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October 24, 2017

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MountainView Hospital

Understanding the highs and lows of your blood pressure reading

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Blood pressure is a key indicator of how well the cardiovascular system is functioning and can signal many diseases and conditions.

“It measures the pressure of blood flow to the vascular system. This is necessary for all the organs in the body to receive adequate nutrition and oxygen to function,” said Navid Kazemi, MD, cardiologist and chair of MountainView Hospital Cardiac Services Department.

There is a healthy blood pressure range, and having too high or too low blood pressure can cause serious, long-term health consequences. Unfortunately, the importance of healthy blood pressure often is overlooked, and many people with poor blood pressure may not realize they’re at risk.

Decoding your blood pressure reading

According to the American Heart Association, an optimal blood pressure range is at or less than 120/80 mmHg. This is what those numbers mean:

• The top number (120) is your “systolic blood pressure.” It indicates how much pressure the blood is exerting while the heart is actively pumping into the blood vessels.

• The bottom number (80) is your “diastolic blood pressure.” It indicates how much pressure the blood is exerting between pumps. “Diastolic blood pressure is the baseline pressure in the blood vessels when the heart is resting,” Kazemi said.

• “mmHg” is the abbreviation for “millimeters of mercury.” Mercury is used to gauge pressure in many medical measurements.

Which number is most important?

Both. Having a high number in either systolic or diastolic pressure can lead to a diagnosis of hypertension (high blood pressure). However, systolic pressure tends to get more attention because high systolic blood pressure is a risk factor for cardiovascular disease for people over 50, and it can indicate major cardiac events.

Also note: Heart rate and blood pressure are not the same, and they can indicate different issues. The American Heart Association reports that blood pressure measures the force that blood moves through blood vessels, and heart rate measures the amount of times your heart beats per minute. Having a healthy heart rate does not necessarily mean your blood pressure is in a healthy range. Both measurements are important, but one does not replace the other.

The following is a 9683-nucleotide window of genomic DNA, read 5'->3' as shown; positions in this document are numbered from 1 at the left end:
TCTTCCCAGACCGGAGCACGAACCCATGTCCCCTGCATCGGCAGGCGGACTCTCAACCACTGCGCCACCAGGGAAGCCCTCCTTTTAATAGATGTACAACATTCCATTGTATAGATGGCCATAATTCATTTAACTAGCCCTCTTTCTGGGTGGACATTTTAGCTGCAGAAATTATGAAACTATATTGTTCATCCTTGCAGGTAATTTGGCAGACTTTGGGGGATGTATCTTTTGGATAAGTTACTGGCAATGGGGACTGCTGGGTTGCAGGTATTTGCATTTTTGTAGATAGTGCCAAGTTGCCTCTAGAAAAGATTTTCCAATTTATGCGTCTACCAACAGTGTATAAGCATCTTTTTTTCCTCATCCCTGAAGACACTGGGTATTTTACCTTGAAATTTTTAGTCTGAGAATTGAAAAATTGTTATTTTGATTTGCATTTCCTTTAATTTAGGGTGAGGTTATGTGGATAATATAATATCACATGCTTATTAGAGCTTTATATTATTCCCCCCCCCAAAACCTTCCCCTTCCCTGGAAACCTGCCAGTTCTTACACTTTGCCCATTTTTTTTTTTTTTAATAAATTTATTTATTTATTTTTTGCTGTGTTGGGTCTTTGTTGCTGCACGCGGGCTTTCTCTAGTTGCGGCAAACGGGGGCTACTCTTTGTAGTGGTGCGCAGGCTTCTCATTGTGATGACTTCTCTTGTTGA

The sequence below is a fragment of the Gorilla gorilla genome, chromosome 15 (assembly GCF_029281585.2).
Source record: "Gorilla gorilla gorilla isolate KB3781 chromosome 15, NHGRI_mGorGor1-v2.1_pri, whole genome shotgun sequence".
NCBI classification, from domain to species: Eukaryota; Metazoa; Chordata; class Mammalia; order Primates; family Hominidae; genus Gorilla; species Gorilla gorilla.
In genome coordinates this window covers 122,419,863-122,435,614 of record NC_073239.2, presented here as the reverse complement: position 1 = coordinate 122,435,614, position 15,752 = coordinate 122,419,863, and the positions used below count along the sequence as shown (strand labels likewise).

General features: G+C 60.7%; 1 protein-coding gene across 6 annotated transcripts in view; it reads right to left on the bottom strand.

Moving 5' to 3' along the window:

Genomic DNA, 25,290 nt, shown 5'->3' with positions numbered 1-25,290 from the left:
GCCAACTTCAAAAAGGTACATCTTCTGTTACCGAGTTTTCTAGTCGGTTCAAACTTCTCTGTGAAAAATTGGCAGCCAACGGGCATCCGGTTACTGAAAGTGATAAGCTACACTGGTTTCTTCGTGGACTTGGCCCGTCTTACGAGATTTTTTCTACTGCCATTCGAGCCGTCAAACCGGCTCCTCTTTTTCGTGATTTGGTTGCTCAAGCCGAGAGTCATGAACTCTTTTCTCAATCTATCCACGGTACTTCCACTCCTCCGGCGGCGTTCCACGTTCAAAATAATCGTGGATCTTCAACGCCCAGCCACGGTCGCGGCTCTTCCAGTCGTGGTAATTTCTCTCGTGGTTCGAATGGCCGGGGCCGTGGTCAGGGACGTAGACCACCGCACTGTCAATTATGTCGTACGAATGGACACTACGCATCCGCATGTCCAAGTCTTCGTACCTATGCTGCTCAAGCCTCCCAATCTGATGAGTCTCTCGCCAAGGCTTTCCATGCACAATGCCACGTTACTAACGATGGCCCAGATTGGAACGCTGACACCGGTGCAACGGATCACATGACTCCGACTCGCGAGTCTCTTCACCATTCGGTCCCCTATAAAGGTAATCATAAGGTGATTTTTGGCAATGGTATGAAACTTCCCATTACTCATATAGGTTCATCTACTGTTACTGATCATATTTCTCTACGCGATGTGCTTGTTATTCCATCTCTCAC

Hypertension (high blood pressure)

Hypertension, the clinical term for high blood pressure, is a common and dangerous condition. “It causes persistent strain on both the heart and the blood vessels, which can lead to serious dysfunction,” Kazemi said. “This can manifest as weakening of the heart, as well as damage to the blood vessels, causing various organ failure in the long-term.”

There may be some symptoms that accompany hypertension — such as fatigue, shortness of breath and headaches — but in general, the condition shows no typical symptoms.

Hypertension can cause stroke, acute kidney failure, heart attack and blindness, among other ailments.

Risk factors for hypertension include age, high body weight, low activity level, poor diet, smoking, excessive alcohol consumption, high stress levels, certain chronic diseases (including diabetes) and a family/personal history with the condition.

Blood pressure naturally gets higher with age. In people younger than 60, 140/90 mmHg is considered high, but in people older than 60, 150/90 mmHg is acceptable.

What about low blood pressure?

Hypotension, or low blood pressure, is less common than hypertension, but it can cause serious health consequences. Chronic low blood pressure is associated with organ failure because not enough oxygen can circulate throughout the body.

When to get blood pressure readings

“A normal person who has never has high blood pressure does not require regular readings beyond their yearly check-ups,” Kazemi said. “Patients with a history of hypertension should be checked more frequently.” Talk to your doctor about how often you should have your blood pressure checked, and follow that schedule closely.

Habits for promoting healthy blood pressure

Blood pressure is greatly influenced by lifestyle, so most healthy people can properly manage blood pressure without medical intervention.

“Keeping body weight within a normal range, eating a heart-healthy diet, decreasing mental stress and having a regular aerobic exercise routine can have a profound effect on blood pressure,” Kazemi said.

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